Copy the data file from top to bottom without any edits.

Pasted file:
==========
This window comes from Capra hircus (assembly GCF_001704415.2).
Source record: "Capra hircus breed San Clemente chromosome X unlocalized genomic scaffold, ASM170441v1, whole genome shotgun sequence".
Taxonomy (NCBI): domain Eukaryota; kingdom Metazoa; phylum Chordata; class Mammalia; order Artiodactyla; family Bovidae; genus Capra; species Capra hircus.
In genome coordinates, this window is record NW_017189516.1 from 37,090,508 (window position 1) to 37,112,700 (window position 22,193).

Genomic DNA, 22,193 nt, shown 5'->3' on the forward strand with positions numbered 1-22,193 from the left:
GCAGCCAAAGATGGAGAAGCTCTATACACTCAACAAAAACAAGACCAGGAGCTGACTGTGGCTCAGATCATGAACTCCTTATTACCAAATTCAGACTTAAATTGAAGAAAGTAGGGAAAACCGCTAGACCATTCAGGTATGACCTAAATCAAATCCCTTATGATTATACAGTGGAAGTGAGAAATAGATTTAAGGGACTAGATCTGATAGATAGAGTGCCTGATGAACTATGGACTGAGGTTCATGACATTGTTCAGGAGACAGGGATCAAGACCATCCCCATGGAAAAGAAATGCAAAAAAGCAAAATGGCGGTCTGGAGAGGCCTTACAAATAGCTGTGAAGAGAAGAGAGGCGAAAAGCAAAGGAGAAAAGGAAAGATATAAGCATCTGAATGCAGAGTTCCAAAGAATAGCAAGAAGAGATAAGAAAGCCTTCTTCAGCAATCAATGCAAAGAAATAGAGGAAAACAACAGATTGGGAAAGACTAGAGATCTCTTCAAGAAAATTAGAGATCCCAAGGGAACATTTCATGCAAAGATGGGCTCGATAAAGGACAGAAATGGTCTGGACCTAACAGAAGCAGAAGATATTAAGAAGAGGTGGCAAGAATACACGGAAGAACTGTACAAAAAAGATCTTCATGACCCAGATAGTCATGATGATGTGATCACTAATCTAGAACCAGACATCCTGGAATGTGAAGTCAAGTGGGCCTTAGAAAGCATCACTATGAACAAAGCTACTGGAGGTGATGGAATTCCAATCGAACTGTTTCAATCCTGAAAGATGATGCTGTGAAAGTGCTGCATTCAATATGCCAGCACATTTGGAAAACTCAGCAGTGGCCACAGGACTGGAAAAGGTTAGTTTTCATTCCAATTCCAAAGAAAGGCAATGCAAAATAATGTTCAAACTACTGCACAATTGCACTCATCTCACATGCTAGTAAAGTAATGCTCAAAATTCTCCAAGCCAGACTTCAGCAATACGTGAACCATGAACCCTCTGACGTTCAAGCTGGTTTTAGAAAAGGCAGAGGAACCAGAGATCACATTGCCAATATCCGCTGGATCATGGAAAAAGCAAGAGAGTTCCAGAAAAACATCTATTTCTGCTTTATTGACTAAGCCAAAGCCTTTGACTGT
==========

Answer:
This window comes from Capra hircus (assembly GCF_001704415.2).
Source record: "Capra hircus breed San Clemente chromosome X unlocalized genomic scaffold, ASM170441v1, whole genome shotgun sequence".
Taxonomy (NCBI): domain Eukaryota; kingdom Metazoa; phylum Chordata; class Mammalia; order Artiodactyla; family Bovidae; genus Capra; species Capra hircus.
In genome coordinates, this window is record NW_017189516.1 from 37,090,508 (window position 1) to 37,112,700 (window position 22,193).

Genomic DNA, 22,193 nt, shown 5'->3' on the forward strand with positions numbered 1-22,193 from the left:
GCAGCCAAAGATGGAGAAGCTCTATACACTCAACAAAAACAAGACCAGGAGCTGACTGTGGCTCAGATCATGAACTCCTTATTACCAAATTCAGACTTAAATTGAAGAAAGTAGGGAAAACCGCTAGACCATTCAGGTATGACCTAAATCAAATCCCTTATGATTATACAGTGGAAGTGAGAAATAGATTTAAGGGACTAGATCTGATAGATAGAGTGCCTGATGAACTATGGACTGAGGTTCATGACATTGTTCAGGAGACAGGGATCAAGACCATCCCCATGGAAAAGAAATGCAAAAAAGCAAAATGGCGGTCTGGAGAGGCCTTACAAATAGCTGTGAAGAGAAGAGAGGCGAAAAGCAAAGGAGAAAAGGAAAGATATAAGCATCTGAATGCAGAGTTCCAAAGAATAGCAAGAAGAGATAAGAAAGCCTTCTTCAGCAATCAATGCAAAGAAATAGAGGAAAACAACAGATTGGGAAAGACTAGAGATCTCTTCAAGAAAATTAGAGATCCCAAGGGAACATTTCATGCAAAGATGGGCTCGATAAAGGACAGAAATGGTCTGGACCTAACAGAAGCAGAAGATATTAAGAAGAGGTGGCAAGAATACACGGAAGAACTGTACAAAAAAGATCTTCATGACCCAGATAGTCATGATGATGTGATCACTAATCTAGAACCAGACATCCTGGAATGTGAAGTCAAGTGGGCCTTAGAAAGCATCACTATGAACAAAGCTACTGGAGGTGATGGAATTCCAATCGAACTGTTTCAATCCTGAAAGATGATGCTGTGAAAGTGCTGCATTCAATATGCCAGCACATTTGGAAAACTCAGCAGTGGCCACAGGACTGGAAAAGGTTAGTTTTCATTCCAATTCCAAAGAAAGGCAATGCAAAATAATGTTCAAACTACTGCACAATTGCACTCATCTCACATGCTAGTAAAGTAATGCTCAAAATTCTCCAAGCCAGACTTCAGCAATACGTGAACCATGAACCCTCTGACGTTCAAGCTGGTTTTAGAAAAGGCAGAGGAACCAGAGATCACATTGCCAATATCCGCTGGATCATGGAAAAAGCAAGAGAGTTCCAGAAAAACATCTATTTCTGCTTTATTGACTAAGCCAAAGCCTTTGACTGT